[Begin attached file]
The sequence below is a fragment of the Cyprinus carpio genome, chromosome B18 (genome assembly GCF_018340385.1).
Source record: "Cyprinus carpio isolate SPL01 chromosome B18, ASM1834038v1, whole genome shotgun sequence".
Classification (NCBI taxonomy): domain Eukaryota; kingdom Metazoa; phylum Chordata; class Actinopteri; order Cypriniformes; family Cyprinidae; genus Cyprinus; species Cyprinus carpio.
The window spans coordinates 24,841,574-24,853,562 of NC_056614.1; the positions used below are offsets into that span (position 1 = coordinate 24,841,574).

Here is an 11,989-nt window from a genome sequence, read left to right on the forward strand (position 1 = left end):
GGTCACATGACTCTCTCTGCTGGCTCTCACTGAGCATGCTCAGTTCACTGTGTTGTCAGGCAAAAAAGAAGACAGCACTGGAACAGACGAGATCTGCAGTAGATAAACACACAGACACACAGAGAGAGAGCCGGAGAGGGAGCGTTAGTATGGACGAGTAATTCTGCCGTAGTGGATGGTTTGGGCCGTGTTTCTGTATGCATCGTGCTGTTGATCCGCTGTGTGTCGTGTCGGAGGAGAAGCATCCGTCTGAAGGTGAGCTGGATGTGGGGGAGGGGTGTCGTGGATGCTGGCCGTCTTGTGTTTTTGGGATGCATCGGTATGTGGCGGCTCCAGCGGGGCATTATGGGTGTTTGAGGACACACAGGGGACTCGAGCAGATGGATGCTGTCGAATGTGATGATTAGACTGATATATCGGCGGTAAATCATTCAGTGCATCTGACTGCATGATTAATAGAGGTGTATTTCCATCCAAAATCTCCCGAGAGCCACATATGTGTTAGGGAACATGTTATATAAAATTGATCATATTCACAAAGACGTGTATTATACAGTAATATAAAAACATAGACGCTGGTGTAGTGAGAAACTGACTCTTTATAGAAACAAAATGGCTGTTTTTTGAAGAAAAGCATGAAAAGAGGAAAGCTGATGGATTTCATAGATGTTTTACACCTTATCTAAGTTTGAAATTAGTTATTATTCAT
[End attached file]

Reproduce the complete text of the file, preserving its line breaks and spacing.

The sequence below is a fragment of the Cyprinus carpio genome, chromosome B18 (genome assembly GCF_018340385.1).
Source record: "Cyprinus carpio isolate SPL01 chromosome B18, ASM1834038v1, whole genome shotgun sequence".
Classification (NCBI taxonomy): domain Eukaryota; kingdom Metazoa; phylum Chordata; class Actinopteri; order Cypriniformes; family Cyprinidae; genus Cyprinus; species Cyprinus carpio.
The window spans coordinates 24,841,574-24,853,562 of NC_056614.1; the positions used below are offsets into that span (position 1 = coordinate 24,841,574).

Here is an 11,989-nt window from a genome sequence, read left to right on the forward strand (position 1 = left end):
GGTCACATGACTCTCTCTGCTGGCTCTCACTGAGCATGCTCAGTTCACTGTGTTGTCAGGCAAAAAAGAAGACAGCACTGGAACAGACGAGATCTGCAGTAGATAAACACACAGACACACAGAGAGAGAGCCGGAGAGGGAGCGTTAGTATGGACGAGTAATTCTGCCGTAGTGGATGGTTTGGGCCGTGTTTCTGTATGCATCGTGCTGTTGATCCGCTGTGTGTCGTGTCGGAGGAGAAGCATCCGTCTGAAGGTGAGCTGGATGTGGGGGAGGGGTGTCGTGGATGCTGGCCGTCTTGTGTTTTTGGGATGCATCGGTATGTGGCGGCTCCAGCGGGGCATTATGGGTGTTTGAGGACACACAGGGGACTCGAGCAGATGGATGCTGTCGAATGTGATGATTAGACTGATATATCGGCGGTAAATCATTCAGTGCATCTGACTGCATGATTAATAGAGGTGTATTTCCATCCAAAATCTCCCGAGAGCCACATATGTGTTAGGGAACATGTTATATAAAATTGATCATATTCACAAAGACGTGTATTATACAGTAATATAAAAACATAGACGCTGGTGTAGTGAGAAACTGACTCTTTATAGAAACAAAATGGCTGTTTTTTGAAGAAAAGCATGAAAAGAGGAAAGCTGATGGATTTCATAGATGTTTTACACCTTATCTAAGTTTGAAATTAGTTATTATTCAT